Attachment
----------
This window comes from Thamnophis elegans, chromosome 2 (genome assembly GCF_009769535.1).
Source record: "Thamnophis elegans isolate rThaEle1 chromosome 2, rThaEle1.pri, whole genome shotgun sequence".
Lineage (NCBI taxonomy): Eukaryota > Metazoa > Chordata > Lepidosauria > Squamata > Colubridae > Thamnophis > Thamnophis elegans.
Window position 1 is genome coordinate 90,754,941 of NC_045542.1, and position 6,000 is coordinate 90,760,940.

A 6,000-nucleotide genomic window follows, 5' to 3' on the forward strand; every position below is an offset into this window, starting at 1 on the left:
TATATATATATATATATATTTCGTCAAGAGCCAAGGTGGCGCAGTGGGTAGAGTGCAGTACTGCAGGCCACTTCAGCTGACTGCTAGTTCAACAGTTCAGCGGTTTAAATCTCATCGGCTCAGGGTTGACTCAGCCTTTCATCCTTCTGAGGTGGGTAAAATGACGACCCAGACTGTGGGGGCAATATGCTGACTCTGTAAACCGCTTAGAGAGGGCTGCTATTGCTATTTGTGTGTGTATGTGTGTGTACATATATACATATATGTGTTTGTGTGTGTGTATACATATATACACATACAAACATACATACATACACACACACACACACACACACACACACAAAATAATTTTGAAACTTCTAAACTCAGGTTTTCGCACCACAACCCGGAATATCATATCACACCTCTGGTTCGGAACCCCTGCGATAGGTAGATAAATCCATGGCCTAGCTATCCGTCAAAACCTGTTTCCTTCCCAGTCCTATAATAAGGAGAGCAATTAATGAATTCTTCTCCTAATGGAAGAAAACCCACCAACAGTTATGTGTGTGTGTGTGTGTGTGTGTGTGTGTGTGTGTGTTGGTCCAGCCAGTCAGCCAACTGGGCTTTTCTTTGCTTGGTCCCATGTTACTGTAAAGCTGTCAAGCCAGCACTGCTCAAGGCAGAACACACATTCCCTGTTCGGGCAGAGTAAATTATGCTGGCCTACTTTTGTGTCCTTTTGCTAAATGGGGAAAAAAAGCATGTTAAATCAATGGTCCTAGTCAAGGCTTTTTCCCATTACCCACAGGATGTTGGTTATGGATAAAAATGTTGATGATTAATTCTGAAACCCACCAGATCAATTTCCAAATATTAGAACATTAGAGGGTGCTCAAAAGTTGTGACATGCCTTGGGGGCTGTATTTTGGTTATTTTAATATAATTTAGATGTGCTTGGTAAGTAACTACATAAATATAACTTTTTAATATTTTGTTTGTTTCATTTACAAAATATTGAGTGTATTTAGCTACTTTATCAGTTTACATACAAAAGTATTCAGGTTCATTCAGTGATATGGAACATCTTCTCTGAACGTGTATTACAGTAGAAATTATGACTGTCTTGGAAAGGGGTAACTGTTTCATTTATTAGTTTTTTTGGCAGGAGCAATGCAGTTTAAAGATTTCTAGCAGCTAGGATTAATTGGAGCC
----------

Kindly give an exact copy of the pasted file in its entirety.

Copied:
This window comes from Thamnophis elegans, chromosome 2 (genome assembly GCF_009769535.1).
Source record: "Thamnophis elegans isolate rThaEle1 chromosome 2, rThaEle1.pri, whole genome shotgun sequence".
Lineage (NCBI taxonomy): Eukaryota > Metazoa > Chordata > Lepidosauria > Squamata > Colubridae > Thamnophis > Thamnophis elegans.
Window position 1 is genome coordinate 90,754,941 of NC_045542.1, and position 6,000 is coordinate 90,760,940.

A 6,000-nucleotide genomic window follows, 5' to 3' on the forward strand; every position below is an offset into this window, starting at 1 on the left:
TATATATATATATATATATTTCGTCAAGAGCCAAGGTGGCGCAGTGGGTAGAGTGCAGTACTGCAGGCCACTTCAGCTGACTGCTAGTTCAACAGTTCAGCGGTTTAAATCTCATCGGCTCAGGGTTGACTCAGCCTTTCATCCTTCTGAGGTGGGTAAAATGACGACCCAGACTGTGGGGGCAATATGCTGACTCTGTAAACCGCTTAGAGAGGGCTGCTATTGCTATTTGTGTGTGTATGTGTGTGTACATATATACATATATGTGTTTGTGTGTGTGTATACATATATACACATACAAACATACATACATACACACACACACACACACACACACACACAAAATAATTTTGAAACTTCTAAACTCAGGTTTTCGCACCACAACCCGGAATATCATATCACACCTCTGGTTCGGAACCCCTGCGATAGGTAGATAAATCCATGGCCTAGCTATCCGTCAAAACCTGTTTCCTTCCCAGTCCTATAATAAGGAGAGCAATTAATGAATTCTTCTCCTAATGGAAGAAAACCCACCAACAGTTATGTGTGTGTGTGTGTGTGTGTGTGTGTGTGTGTGTGTTGGTCCAGCCAGTCAGCCAACTGGGCTTTTCTTTGCTTGGTCCCATGTTACTGTAAAGCTGTCAAGCCAGCACTGCTCAAGGCAGAACACACATTCCCTGTTCGGGCAGAGTAAATTATGCTGGCCTACTTTTGTGTCCTTTTGCTAAATGGGGAAAAAAAGCATGTTAAATCAATGGTCCTAGTCAAGGCTTTTTCCCATTACCCACAGGATGTTGGTTATGGATAAAAATGTTGATGATTAATTCTGAAACCCACCAGATCAATTTCCAAATATTAGAACATTAGAGGGTGCTCAAAAGTTGTGACATGCCTTGGGGGCTGTATTTTGGTTATTTTAATATAATTTAGATGTGCTTGGTAAGTAACTACATAAATATAACTTTTTAATATTTTGTTTGTTTCATTTACAAAATATTGAGTGTATTTAGCTACTTTATCAGTTTACATACAAAAGTATTCAGGTTCATTCAGTGATATGGAACATCTTCTCTGAACGTGTATTACAGTAGAAATTATGACTGTCTTGGAAAGGGGTAACTGTTTCATTTATTAGTTTTTTTGGCAGGAGCAATGCAGTTTAAAGATTTCTAGCAGCTAGGATTAATTGGAGCC